God has opened a lot of doors for me in my life. But, not a single one of these opportunities looked like a door at the time. They looked like failure. They looked like defeat. They looked like unbearable conflict and loss, eventually driving me from that particular situation to find something more peaceful. They looked like sudden physical limitations, springing from nowhere, that forced me to limit and change my focus. They always looked like crisis and change. And pain.
With the wisdom of hindsight, I see that these events that I perceived as horrible at the time, were answers to my own prayers for direction, deliverance and other things. They were thresholds.
My entire writing career resulted from being fired from a job as a lawyer. I had been charging down the legal path for decades at full tilt with success, which blinded me to the unpleasant changes happening in my life and my personality. Law is a great venue for believing the fantasy of control: if I just work harder and longer… what I want or what my client wants will be mine.
I had two very young children at the time. My daughter was 4 and my son was 2, and I never saw them. They were in bed when I went to work in the morning and in bed when I got home. Their father had to take care of almost everything, while I worked sometimes until 4 am answering e-mails, worked on holidays, worked on weekends. I was in pursuit of “ success’, and was going to crack this code, if I just worked harder.
One day, I was at work, of course, and I got a call from our nanny, frantic because she was at the hospital ER with my son, and they would not let her check him in. He had fallen down a flight of stone stairs. He was ok after some emergency surgery to put his teeth back in his mouth, and fortunately I was able to be there with him through this ordeal he doesn’t even remember.
This was a huge signpost that I missed. But, my subconscious was working on me. I did not want to give up being a parent to be a professional anything. My love for the job never really returned after that, and it was just a matter of time before my employer saw it. It was humiliating and painful and horribly unjustified I thought at the time. After all, who worked harder for these people?
It was merely a threshold God was asking me to go through. I began writing in journals to get my myriad emotions out. The emotions erupted in the form of poetry. It took all of these events for me to remember that I had originally wanted to write. I finally remembered that I had started writing poems at age ten.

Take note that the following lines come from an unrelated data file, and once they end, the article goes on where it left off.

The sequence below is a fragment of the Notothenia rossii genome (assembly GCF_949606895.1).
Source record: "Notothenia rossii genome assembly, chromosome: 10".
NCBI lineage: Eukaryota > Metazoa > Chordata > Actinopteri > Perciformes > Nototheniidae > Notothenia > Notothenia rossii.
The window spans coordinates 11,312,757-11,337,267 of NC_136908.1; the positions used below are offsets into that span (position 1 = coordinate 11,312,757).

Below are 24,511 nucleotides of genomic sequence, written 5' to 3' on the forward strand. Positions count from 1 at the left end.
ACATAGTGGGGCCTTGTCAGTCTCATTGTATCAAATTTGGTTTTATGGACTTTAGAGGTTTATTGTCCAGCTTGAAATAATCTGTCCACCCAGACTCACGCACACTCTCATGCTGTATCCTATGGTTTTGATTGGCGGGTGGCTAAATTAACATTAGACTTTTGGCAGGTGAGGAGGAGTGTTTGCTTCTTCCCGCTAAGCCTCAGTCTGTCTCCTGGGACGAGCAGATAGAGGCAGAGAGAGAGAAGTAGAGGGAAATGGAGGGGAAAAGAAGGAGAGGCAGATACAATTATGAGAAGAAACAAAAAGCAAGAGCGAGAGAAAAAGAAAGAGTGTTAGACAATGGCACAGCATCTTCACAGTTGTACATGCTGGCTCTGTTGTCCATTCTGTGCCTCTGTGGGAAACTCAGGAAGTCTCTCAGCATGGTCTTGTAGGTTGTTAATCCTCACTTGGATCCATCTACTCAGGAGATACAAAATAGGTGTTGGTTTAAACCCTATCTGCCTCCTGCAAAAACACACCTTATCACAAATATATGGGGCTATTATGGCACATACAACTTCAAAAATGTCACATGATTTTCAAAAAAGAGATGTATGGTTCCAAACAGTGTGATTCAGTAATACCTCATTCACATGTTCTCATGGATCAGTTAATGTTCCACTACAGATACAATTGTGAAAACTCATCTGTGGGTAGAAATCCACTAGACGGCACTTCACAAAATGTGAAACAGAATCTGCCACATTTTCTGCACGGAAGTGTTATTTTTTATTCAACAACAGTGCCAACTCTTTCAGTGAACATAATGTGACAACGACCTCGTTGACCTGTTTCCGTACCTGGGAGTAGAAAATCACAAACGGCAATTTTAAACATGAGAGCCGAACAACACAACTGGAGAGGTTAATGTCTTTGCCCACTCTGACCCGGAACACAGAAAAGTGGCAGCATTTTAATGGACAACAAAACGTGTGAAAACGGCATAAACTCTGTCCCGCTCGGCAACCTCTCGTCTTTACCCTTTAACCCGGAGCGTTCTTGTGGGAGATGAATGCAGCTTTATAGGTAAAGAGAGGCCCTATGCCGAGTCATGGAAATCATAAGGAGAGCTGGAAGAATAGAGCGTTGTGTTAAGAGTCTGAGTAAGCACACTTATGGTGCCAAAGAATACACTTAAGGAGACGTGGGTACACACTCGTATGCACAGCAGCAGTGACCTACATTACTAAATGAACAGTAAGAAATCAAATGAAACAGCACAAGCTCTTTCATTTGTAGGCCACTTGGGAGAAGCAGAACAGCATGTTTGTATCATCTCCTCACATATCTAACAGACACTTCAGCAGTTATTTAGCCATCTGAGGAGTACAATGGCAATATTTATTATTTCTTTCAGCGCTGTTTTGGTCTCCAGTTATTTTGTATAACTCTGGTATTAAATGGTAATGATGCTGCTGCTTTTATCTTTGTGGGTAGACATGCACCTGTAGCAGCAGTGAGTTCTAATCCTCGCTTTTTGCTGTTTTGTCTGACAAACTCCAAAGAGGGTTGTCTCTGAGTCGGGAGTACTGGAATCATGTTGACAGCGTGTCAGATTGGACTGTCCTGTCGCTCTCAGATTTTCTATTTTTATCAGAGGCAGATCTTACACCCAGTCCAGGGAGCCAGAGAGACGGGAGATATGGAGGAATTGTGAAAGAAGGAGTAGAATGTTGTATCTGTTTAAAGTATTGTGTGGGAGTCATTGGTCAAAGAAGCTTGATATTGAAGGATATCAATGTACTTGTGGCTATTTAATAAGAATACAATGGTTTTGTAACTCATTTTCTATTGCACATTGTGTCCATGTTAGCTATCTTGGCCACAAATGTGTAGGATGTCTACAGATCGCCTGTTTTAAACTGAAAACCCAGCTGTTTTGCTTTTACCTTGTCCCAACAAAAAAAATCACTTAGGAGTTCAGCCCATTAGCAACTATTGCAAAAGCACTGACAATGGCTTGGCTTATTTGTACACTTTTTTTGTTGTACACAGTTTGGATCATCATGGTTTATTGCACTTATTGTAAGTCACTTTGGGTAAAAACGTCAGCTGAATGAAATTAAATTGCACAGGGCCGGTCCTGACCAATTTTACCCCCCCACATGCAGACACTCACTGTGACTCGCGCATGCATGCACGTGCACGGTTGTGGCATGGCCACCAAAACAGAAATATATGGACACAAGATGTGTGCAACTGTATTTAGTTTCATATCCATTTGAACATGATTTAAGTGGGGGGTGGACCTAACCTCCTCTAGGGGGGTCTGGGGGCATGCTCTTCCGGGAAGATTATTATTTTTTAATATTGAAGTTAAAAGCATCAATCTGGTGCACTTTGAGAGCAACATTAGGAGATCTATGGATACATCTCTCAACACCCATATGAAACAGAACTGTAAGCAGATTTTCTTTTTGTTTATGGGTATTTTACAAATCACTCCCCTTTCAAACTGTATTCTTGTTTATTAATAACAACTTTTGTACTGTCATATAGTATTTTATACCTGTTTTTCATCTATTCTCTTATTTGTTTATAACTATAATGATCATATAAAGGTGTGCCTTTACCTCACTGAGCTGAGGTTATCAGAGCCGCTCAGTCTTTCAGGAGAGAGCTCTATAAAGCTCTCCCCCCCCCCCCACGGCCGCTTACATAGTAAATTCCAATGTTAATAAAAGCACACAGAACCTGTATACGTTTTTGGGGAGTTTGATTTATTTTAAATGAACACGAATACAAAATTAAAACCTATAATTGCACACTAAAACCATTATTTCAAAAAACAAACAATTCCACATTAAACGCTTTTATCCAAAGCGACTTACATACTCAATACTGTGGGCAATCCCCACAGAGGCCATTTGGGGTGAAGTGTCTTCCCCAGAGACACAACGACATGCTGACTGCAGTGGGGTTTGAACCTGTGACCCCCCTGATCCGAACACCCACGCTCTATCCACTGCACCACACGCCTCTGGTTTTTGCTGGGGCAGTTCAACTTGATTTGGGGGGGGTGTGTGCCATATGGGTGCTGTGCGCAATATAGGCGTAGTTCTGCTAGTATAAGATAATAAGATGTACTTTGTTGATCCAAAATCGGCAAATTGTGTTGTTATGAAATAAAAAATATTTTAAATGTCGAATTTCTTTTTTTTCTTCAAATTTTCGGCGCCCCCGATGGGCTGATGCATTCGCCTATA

God had returned me to who I really was, and I had fought him every step of the way.
I started a poetry blog, which led to a book, which led to this blog. I may have been a lawyer by trade, but in my heart, I was always an artist, with the soul of a poet. God had returned me to myself by erecting a threshold, and creating circumstances that urged me to walk through.
In retrospect, he was removing obstacles from my path, which a large portion of the time was I. My ambition. My will. My hunger for approval.
What a God! …Every God direction is road- tested. Everyone who runs to him makes it…You cleared the ground under me so my footing was firm.
Psalm 18, Message Version.
We don’t suffer because of what happens to us. We suffer because we struggle against it. That struggle is based on what our thoughts tell us about where we are versus where we should be. But our thoughts lie to us. All the time. Our minds lie to us, because we want our will instead of God’s, and we tell ourselves stories justifying it.
A foolish consistency is the hobgoblin of little minds.
Ralph Waldo Emerson.
When it seems that I have tried everything and am beating my head against a brick wall, I am. There is no door there anymore. It’s scary, but all I need do is pray, look for the prompts, and take the next step in faith. It isn’t the end. It isn’t a death. It is only a threshold. Don’t fear the threshold; fear the cage that forms around us when we refuse to go through, struggling and fighting what is, and therefore, what could be.